All in Privacy + Cybersecurity
On Monday, the Supreme Court denied cert in Zappos.com, Inc. v. Stevens, signaling that the Court remains reluctant to address privacy harms under Article III standing. The petition for certiorari in Zappos asked the Court to resolve a circuit split over whether individuals have standing where their personal information is held in a database breached by hackers, even if they have not actually suffered an injury from that data breach.
In a recent per curiam opinion, the Supreme Court vacated and remanded a much-watch case—Frank v. Gaos—perpetuating uncertainty about privacy litigation. The Court sent the case back to the Ninth Circuit for further consideration of the plaintiffs’ standing to sue for violations of a federal privacy law, the Stored Communications Act (SCA or Act).
Under the President’s Executive Order on AI, the National Institute of Standards and Technology (NIST) is tasked with putting together a plan for federal engagement on developing standards for deploying AI technologies, and the agency confirmed Thursday that it is moving quickly to do so.
On February 26 and 27, commerce committees in the House and Senate convened the first consumer data privacy hearings of the 116th Congress. These hearings reflect a growing consensus on Capitol Hill that, in light of developments both in the states and overseas, a comprehensive federal privacy framework is becoming increasingly necessary to address an increasingly fragmented and incongruous patchwork of privacy regulation to the detriment of consumers and industry.
February was a busy month in privacy—from the federal government to the states, from legislatures to agencies, various governmental authorities have been hard at work on a diverse array of potential privacy approaches.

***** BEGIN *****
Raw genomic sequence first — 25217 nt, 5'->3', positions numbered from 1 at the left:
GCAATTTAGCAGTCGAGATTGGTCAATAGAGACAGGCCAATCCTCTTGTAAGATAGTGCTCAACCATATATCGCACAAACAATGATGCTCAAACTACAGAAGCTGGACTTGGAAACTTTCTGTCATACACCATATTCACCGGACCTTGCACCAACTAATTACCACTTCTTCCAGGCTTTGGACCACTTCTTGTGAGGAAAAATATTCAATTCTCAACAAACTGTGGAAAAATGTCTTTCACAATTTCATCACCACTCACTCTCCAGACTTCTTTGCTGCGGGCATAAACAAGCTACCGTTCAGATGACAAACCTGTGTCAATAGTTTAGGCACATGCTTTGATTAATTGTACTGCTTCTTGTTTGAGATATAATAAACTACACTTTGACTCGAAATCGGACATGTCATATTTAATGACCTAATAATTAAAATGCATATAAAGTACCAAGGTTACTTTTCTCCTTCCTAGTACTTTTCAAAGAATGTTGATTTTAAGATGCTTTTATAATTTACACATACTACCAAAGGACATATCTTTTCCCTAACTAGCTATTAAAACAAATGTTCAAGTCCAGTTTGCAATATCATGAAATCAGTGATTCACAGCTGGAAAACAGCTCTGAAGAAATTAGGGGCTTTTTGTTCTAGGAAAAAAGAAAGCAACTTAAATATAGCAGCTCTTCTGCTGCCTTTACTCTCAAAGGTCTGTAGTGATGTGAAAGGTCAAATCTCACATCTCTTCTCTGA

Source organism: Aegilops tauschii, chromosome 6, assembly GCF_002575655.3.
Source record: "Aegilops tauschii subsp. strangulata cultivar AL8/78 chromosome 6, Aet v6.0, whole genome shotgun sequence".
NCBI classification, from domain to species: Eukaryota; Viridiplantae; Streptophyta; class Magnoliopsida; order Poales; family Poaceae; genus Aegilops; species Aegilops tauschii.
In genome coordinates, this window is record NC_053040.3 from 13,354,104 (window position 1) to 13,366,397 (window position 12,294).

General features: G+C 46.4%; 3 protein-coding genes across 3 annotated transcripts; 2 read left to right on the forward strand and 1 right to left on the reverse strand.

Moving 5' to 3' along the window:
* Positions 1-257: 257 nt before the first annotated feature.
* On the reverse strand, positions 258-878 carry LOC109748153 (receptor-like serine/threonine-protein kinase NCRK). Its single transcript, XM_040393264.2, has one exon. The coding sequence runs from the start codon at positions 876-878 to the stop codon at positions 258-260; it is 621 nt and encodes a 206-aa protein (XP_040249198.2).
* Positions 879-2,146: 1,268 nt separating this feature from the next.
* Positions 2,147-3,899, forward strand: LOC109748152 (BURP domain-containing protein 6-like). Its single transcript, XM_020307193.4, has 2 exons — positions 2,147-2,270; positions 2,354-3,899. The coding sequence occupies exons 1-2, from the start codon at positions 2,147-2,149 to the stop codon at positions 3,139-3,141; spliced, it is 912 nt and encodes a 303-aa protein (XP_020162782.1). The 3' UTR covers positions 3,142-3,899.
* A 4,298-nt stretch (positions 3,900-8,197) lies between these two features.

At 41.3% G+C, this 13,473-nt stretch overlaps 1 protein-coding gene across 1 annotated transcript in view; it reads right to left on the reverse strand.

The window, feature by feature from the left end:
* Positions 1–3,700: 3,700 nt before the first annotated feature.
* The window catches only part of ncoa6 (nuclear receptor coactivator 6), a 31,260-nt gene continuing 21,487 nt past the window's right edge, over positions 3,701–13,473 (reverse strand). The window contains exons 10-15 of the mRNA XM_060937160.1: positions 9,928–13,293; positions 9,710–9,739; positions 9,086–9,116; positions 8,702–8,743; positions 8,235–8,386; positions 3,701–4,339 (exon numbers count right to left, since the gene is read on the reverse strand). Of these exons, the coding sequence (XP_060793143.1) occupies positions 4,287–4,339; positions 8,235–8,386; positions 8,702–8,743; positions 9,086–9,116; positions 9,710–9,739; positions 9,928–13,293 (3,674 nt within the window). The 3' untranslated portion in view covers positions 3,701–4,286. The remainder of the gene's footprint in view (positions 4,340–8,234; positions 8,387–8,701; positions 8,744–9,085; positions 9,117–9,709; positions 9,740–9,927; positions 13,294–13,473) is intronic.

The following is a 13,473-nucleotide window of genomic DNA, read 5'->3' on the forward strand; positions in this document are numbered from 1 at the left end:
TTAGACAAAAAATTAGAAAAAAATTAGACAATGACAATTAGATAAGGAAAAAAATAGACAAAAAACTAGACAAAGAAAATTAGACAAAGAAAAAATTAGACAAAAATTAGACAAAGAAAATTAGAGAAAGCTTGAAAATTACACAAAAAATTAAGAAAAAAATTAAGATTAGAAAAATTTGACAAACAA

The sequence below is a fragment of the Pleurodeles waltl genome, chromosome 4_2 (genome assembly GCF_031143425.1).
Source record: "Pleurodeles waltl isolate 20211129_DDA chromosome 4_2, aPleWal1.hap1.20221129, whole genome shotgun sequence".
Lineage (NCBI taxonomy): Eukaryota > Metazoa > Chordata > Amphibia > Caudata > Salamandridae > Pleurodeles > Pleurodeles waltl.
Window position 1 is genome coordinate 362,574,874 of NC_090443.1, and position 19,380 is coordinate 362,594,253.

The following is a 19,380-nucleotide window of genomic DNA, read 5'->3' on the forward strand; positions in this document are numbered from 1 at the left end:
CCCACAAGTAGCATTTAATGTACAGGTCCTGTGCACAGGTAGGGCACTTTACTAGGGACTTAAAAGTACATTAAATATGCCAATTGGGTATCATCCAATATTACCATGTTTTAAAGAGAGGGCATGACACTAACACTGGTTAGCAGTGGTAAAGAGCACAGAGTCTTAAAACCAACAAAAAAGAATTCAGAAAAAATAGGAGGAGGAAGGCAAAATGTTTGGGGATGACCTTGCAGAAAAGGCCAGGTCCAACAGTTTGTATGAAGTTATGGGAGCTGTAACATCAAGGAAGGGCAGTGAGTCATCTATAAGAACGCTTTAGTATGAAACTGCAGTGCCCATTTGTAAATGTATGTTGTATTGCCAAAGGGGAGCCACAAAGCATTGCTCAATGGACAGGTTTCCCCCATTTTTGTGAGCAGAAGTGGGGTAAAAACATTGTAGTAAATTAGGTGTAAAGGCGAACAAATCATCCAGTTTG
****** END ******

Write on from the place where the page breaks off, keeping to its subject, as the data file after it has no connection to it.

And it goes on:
FTC Chairman Joe Simons outlined the agency’s priorities in his keynote at the ABA’s consumer protection conference on Tuesday, promising vigorous enforcement as the agency emerges from the shutdown. Without commenting on any pending investigations, he made clear that the agency would continue to pursue enforcement actions in a number of areas. And he reiterated calls to Congress to give the agency new tools and expanded authority.
The National Institute of Standards and Technology (NIST), within the Department of Commerce, has launched an effort to identify “a core set of cybersecurity capabilities that could be a baseline for [Internet of Things (IoT)] devices.” The discussion draft, Considerations for a Core IoT Cybersecurity Capabilities Baseline, is intended to solicit stakeholder feedback and includes NIST’s “initial thoughts about what a core baseline of cybersecurity capabilities that are important for most IoT devices would look like.”
Mobile and cloud technologies, combined with big data and advanced analytics are revolutionizing our healthcare system, making life-saving care accessible to more patients. At the same time, the medical sector is under constant cyberattack. The healthcare infrastructure, electronic medical records and medical devices are all targets of malicious activity by criminals, hacktivists and nation states.